Believe It or Not, Princess Culture Has Some Biological Basis

Northwestern Medicine professor Alice Dreger writes in Pacific Standard that although gender roles are largely socially constructed, there is a strong genetic/evolutionary basis for them as well.

From her extensive research on the subject, Dreger points out the strong correlation across cultures of boys and girls gravitating towards certain preferences, like playing with toys that represent weaponry versus ones that represent cooking and parenting:

Any feminist mother who has ever seen her carefully-raised three-year-old son pick up a stick and pretend to shoot or sword-play with it, or her carefully-raised three-year-old daughter go into full princess mode, will tell you this. Is it possible these kids learned these things from their culture? Sure, but it's tough not to notice the persistence of the gender/behavior correlations anecdotally and in good studies.

And she also points out gender education's limitations in overriding biology:


I've met too many people who, in spite of careful gender educations—sometimes even intensive gender educations—just clearly felt the gender assigned to them was the wrong one. I've also seen a lot of evidence from intersex that prenatal hormone levels correlate with gender-type behaviors, gender identities, and even sexual orientation.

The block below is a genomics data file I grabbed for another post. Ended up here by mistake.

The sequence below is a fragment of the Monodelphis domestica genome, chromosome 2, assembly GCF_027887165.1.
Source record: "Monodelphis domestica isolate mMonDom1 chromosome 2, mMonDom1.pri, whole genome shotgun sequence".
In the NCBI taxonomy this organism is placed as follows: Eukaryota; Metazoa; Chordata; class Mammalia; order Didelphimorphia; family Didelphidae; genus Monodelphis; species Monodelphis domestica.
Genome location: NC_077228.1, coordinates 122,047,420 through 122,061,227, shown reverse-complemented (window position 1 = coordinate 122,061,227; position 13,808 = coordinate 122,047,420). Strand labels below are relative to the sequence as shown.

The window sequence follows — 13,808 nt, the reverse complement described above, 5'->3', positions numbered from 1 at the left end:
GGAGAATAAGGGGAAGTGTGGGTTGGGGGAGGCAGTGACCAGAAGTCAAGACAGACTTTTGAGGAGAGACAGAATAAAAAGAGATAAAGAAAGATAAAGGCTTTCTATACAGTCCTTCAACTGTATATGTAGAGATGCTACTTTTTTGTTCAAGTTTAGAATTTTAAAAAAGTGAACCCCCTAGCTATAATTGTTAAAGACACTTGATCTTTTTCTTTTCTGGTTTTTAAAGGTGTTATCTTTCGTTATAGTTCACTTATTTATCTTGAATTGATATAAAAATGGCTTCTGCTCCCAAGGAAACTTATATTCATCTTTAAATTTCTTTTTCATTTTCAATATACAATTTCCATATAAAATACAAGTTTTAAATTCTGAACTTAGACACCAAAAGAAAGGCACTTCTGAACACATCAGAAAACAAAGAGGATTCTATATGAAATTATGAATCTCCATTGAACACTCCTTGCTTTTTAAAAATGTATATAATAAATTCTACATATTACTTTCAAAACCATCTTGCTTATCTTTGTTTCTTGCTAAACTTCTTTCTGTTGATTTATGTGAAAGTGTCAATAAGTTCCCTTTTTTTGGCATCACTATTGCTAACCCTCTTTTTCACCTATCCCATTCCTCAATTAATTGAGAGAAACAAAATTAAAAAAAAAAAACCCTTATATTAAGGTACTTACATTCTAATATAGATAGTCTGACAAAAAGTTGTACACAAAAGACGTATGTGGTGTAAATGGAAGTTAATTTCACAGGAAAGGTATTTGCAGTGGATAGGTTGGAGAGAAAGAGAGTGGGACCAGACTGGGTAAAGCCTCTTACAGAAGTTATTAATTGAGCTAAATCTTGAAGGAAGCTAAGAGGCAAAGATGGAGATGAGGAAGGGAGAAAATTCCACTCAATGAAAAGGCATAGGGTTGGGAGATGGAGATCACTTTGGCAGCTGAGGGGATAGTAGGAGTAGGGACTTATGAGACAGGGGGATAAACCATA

This is not to say that she believes in giving up the fight against oppression based on gender norms, but that being gender-typical can also be natural and fun:

It makes me crazy that some of my feminist friends try so hard to stop their kids from being gender-typical. I have one such friend who has a fairy-princess daughter, and my friend keeps trying to keep her daughter butch, as if she owes this to Susan B. Anthony. I asked my friend, "If your son wanted to wear a pretty pink dress, would you let him?" She turned red and said, "Yes." I answered, "Then why isn't it gender-based oppression to deny your daughter a pretty pink dress?"

Maybe Dreger overstates that last part about "gender-based oppression," but she has a point. Exhibiting certain behaviors typical of one's gender shouldn't just be a source of shame, whether there is a biological basis for it or not.

Image via Stefano Tinti/Shutterstock.